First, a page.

Joel Rassman

We thought we had renegotiated a number of options to levels that we would be willing to stay in the options. It is now our estimate that it is less probable that we will ever close on those deals although they’re still under option.

Robert Toll

We may but I thought it was at a point where we would tell ourselves and those who are negotiating with us that these are not our lots. We paid our price and we default our deposits and these lots are no longer ours and we made that evaluation obviously between the last release and this release.

Should negotiations dictate a change then we’d have to go about putting them on in a different way but for now these lots are as far as we’re concerned gone.

Operator

Your next question comes from the line of Lynn Savage – KBW Management

Lynn Savage – KBW Management

I was just hoping you can reconcile the guidance for 2009 as an average delivery price of 600 to 625. In the fourth quarter the net [sign] was 495 so can you just talk me through how we get back to the higher average price.

Joel Rassman

You have to look at gross signed, not net.

Lynn Savage – KBW Management

Can you give me an apples to apples comparison.

Joel Rassman

Gross signed was 582, so you’ve got a backlog of about 647 and you have gross signed at 582, when you blend them all together we think we’ll be in the 600 to 625 range and the reason we gave you the guidance which says its going to side higher is because that’s going to come more from the backlog and the stuff at the end of the year will come more from the closings that we signed in fourth quarter.

Lynn Savage – KBW Management

And your average cancelled price this quarter was a lot higher at 785, so is there an assumption in that 600 to 625 number that we stop seeing that dynamic where the average price has a higher cancellation?

Joel Rassman

Its assuming that cancellations will be historically spread among the company in normal proportions and—

Robert Toll

I would tend to answer, the answer is yes to a certain extent, yes.

Lynn Savage – KBW Management

Why are we seeing that higher price—

Joel Rassman

You have fluctuation from quarter to quarter. Some quarters its been very close to the same number and some quarters its been higher. As the average product point that we offer goes down and the backlog is higher you would expect that some cancellations coming from the backlog, that average cancellation has a higher price then the average—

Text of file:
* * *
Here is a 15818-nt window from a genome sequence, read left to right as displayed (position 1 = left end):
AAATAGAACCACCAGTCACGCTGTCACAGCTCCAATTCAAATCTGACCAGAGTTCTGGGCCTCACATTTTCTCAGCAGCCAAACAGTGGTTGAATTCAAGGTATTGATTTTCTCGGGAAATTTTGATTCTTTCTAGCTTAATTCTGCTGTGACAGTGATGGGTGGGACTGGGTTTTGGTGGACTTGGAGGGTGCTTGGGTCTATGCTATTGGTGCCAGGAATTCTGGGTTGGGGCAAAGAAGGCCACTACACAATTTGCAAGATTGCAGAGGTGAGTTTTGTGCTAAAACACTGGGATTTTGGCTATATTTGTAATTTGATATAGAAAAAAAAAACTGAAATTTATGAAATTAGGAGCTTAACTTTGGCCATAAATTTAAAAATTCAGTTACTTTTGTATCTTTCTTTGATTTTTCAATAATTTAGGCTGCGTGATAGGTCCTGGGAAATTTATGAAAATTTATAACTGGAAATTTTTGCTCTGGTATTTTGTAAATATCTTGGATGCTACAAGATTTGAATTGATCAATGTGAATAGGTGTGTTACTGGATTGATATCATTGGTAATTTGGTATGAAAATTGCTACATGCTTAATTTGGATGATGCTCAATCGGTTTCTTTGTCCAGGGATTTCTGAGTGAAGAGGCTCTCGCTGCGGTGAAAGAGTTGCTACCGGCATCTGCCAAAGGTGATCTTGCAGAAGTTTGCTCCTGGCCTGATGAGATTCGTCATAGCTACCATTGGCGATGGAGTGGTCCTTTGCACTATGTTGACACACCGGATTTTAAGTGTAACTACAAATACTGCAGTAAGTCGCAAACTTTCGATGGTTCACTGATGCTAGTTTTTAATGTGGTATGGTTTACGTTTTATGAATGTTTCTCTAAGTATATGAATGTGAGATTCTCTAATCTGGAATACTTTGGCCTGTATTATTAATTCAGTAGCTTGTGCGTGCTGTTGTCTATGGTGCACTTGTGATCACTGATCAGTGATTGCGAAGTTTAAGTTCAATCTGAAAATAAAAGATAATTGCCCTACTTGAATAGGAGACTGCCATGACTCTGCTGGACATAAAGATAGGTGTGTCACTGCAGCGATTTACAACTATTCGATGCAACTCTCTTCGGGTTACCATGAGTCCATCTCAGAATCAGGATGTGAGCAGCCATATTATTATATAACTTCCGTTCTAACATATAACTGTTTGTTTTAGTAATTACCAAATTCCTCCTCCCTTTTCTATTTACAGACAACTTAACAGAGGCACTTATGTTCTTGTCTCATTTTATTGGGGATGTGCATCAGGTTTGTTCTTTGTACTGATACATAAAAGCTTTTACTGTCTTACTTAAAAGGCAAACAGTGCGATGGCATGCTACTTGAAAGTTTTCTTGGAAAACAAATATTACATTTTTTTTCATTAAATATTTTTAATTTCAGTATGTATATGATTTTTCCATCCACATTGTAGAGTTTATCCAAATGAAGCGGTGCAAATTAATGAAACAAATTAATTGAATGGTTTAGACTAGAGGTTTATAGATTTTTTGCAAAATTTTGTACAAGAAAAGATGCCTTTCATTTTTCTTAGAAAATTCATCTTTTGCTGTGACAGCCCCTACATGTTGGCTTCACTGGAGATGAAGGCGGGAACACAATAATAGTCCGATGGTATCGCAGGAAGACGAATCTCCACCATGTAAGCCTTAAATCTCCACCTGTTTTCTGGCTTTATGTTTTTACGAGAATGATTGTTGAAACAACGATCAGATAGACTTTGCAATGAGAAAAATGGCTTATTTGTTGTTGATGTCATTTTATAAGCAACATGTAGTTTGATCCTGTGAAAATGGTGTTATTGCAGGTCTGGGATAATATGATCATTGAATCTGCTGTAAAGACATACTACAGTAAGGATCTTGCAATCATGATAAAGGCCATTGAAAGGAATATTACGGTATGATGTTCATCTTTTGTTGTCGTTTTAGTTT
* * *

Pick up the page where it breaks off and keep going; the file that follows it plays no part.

Lynn Savage – KBW Management

So you’re saying this quarter is just sort of random fluctuation or is there something else going on, [inaudible] or dynamic that we’re—

Joel Rassman

Not random but there are communities that are higher priced that had lost agreements.

Lynn Savage – KBW Management

I’m just trying to understand, the higher price can’t get the mortgage you think, or is it just sort of, I’m just trying to figure out why—

Robert Toll

No for the most part its not the mortgage its that they’ve decided that the market has gone south and that they don’t want to go with it.

Lynn Savage – KBW Management

But more so then the lower price, do you know what I’m asking—

Joel Rassman

Its not, its older deals that had, chance is the market changed in the deal that other people who have had that problem.

Operator

Your next question comes from the line of [Daniel Greenberger – Gem Realty]

[Daniel Greenberger – Gem Realty]

Can you speak a bit to the different trends you’ve seen at your various product types and different price points. I know that your cancellation rate was much higher during the last quarter with regard to your higher end luxury units, but could you talk a bit more about the can rate at some of your lower end community types.

Joel Rassman

Other then it seems that the active [inaudible] cancelled last and—

Robert Toll

I think we have very little cancellation of the active [inaudible] which happens to be the lower priced product as well traditionally. It was 10% for active [inaudible] on a net basis not at a backlog, out of contracts taken. So its very small.

[Daniel Greenberger – Gem Realty]

I know that you expect DC to illustrate stabilization sort of relatively sooner then other regions have you seen any traction in this yet?

Robert Toll

I do expect that to be the case and no I haven’t seen any backup to my thesis yet. Its logical but it hasn’t occurred.

Operator

There are no additional questions at this time; I would like to turn it back over to management for any additional or closing comments.

Robert Toll

Thank you much. Everybody have a terrific holiday and a very healthy and a Happy New Year.

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Source: Toll Brothers, Inc. F4Q08 (Qtr End 10/31/08) Earnings Call Transcript